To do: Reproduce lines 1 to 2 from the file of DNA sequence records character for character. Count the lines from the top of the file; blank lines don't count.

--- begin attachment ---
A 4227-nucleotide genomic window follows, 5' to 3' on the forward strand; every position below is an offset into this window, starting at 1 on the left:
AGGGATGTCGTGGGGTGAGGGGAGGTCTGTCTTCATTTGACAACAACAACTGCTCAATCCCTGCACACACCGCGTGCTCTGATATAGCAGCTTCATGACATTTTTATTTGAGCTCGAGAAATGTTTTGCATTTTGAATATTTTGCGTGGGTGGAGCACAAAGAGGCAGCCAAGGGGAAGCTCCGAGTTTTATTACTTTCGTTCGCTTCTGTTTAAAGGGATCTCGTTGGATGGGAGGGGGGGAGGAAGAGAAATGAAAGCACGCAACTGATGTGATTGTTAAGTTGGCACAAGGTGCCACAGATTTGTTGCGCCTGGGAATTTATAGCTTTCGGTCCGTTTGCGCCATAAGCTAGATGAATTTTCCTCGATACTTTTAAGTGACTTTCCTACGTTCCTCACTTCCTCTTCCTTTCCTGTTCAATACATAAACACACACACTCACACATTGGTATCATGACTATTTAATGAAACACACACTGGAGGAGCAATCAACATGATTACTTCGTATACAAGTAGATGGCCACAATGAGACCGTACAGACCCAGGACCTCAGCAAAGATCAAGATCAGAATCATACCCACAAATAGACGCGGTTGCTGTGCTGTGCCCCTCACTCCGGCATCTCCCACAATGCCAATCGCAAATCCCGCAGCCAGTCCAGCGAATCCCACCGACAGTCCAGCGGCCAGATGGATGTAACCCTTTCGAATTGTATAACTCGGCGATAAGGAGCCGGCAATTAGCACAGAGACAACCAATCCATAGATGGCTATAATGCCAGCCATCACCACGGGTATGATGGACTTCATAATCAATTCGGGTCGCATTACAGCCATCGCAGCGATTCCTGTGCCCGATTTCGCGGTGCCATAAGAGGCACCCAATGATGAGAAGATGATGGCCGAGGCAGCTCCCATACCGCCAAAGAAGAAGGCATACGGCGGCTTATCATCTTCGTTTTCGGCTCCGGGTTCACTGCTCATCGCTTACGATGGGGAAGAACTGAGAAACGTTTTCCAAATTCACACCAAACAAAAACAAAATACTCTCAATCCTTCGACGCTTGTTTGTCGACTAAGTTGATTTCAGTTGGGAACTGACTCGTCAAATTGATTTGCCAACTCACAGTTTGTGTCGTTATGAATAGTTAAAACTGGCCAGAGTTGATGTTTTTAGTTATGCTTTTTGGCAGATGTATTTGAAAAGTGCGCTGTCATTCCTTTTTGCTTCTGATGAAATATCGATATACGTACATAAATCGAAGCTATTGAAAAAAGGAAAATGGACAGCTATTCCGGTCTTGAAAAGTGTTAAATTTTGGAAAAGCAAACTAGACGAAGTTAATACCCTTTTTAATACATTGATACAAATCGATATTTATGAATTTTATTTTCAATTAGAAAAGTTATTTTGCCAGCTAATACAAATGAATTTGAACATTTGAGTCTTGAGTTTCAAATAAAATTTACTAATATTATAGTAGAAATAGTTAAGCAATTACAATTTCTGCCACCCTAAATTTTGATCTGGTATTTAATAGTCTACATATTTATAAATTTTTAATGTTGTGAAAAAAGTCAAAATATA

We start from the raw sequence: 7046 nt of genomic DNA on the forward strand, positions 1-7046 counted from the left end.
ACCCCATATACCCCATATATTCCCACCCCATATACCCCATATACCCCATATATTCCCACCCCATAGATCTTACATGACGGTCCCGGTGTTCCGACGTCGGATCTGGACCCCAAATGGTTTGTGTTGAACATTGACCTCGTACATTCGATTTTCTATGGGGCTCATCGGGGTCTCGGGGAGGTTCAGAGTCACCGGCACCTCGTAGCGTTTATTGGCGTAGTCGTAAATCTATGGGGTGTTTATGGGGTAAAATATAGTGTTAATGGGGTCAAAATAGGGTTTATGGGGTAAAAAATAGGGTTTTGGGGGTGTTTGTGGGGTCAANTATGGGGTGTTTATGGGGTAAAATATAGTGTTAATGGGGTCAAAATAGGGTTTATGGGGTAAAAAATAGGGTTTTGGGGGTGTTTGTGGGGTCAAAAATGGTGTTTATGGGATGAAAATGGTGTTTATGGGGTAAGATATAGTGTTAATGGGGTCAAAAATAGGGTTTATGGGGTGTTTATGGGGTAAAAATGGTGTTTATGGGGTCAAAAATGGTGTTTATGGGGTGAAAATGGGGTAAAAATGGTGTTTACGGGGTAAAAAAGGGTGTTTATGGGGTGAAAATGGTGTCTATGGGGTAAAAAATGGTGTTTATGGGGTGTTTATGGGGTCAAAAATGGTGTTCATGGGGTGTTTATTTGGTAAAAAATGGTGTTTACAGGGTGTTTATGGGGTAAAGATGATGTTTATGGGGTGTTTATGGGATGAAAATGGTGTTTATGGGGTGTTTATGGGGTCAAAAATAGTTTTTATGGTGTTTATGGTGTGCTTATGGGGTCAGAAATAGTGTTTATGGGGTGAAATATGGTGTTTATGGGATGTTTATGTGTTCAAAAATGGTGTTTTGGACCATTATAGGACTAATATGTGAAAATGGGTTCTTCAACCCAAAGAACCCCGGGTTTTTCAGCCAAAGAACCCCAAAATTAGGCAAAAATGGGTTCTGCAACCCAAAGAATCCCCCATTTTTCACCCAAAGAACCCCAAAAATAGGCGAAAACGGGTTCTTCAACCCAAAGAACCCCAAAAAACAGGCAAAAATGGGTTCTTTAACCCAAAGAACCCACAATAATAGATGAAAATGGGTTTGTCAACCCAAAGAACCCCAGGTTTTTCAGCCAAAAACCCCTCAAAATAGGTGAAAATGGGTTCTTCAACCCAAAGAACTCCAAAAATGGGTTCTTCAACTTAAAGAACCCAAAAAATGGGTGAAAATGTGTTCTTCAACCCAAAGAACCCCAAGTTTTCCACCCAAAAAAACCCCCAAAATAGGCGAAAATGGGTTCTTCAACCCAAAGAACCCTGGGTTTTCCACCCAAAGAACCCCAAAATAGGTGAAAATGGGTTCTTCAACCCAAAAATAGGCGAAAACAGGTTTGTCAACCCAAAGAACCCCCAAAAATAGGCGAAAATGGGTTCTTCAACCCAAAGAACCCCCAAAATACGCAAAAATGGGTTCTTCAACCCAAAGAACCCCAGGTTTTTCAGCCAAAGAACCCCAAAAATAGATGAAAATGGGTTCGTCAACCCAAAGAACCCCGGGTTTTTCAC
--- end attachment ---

A 4227-nucleotide genomic window follows, 5' to 3' on the forward strand; every position below is an offset into this window, starting at 1 on the left:
AGGGATGTCGTGGGGTGAGGGGAGGTCTGTCTTCATTTGACAACAACAACTGCTCAATCCCTGCACACACCGCGTGCTCTGATATAGCAGCTTCATGACATTTTTATTTGAGCTCGAGAAATGTTTTGCATTTTGAATATTTTGCGTGGGTGGAGCACAAAGAGGCAGCCAAGGGGAAGCTCCGAGTTTTATTACTTTCGTTCGCTTCTGTTTAAAGGGATCTCGTTGGATGGGAGGGGGGGAGGAAGAGAAATGAAAGCACGCAACTGATGTGATTGTTAAGTTGGCACAAGGTGCCACAGATTTGTTGCGCCTGGGAATTTATAGCTTTCGGTCCGTTTGCGCCATAAGCTAGATGAATTTTCCTCGATACTTTTAAGTGACTTTCCTACGTTCCTCACTTCCTCTTCCTTTCCTGTTCAATACATAAACACACACACTCACACATTGGTATCATGACTATTTAATGAAACACACACTGGAGGAGCAATCAACATGATTACTTCGTATACAAGTAGATGGCCACAATGAGACCGTACAGACCCAGGACCTCAGCAAAGATCAAGATCAGAATCATACCCACAAATAGACGCGGTTGCTGTGCTGTGCCCCTCACTCCGGCATCTCCCACAATGCCAATCGCAAATCCCGCAGCCAGTCCAGCGAATCCCACCGACAGTCCAGCGGCCAGATGGATGTAACCCTTTCGAATTGTATAACTCGGCGATAAGGAGCCGGCAATTAGCACAGAGACAACCAATCCATAGATGGCTATAATGCCAGCCATCACCACGGGTATGATGGACTTCATAATCAATTCGGGTCGCATTACAGCCATCGCAGCGATTCCTGTGCCCGATTTCGCGGTGCCATAAGAGGCACCCAATGATGAGAAGATGATGGCCGAGGCAGCTCCCATACCGCCAAAGAAGAAGGCATACGGCGGCTTATCATCTTCGTTTTCGGCTCCGGGTTCACTGCTCATCGCTTACGATGGGGAAGAACTGAGAAACGTTTTCCAAATTCACACCAAACAAAAACAAAATACTCTCAATCCTTCGACGCTTGTTTGTCGACTAAGTTGATTTCAGTTGGGAACTGACTCGTCAAATTGATTTGCCAACTCACAGTTTGTGTCGTTATGAATAGTTAAAACTGGCCAGAGTTGATGTTTTTAGTTATGCTTTTTGGCAGATGTATTTGAAAAGTGCGCTGTCATTCCTTTTTGCTTCTGATGAAATATCGATATACGTACATAAATCGAAGCTATTGAAAAAAGGAAAATGGACAGCTATTCCGGTCTTGAAAAGTGTTAAATTTTGGAAAAGCAAACTAGACGAAGTTAATACCCTTTTTAATACATTGATACAAATCGATATTTATGAATTTTATTTTCAATTAGAAAAGTTATTTTGCCAGCTAATACAAATGAATTTGAACATTTGAGTCTTGAGTTTCAAATAAAATTTACTAATATTATAGTAGAAATAGTTAAGCAATTACAATTTCTGCCACCCTAAATTTTGATCTGGTATTTAATAGTCTACATATTTATAAATTTTTAATGTTGTGAAAAAAGTCAAAATATA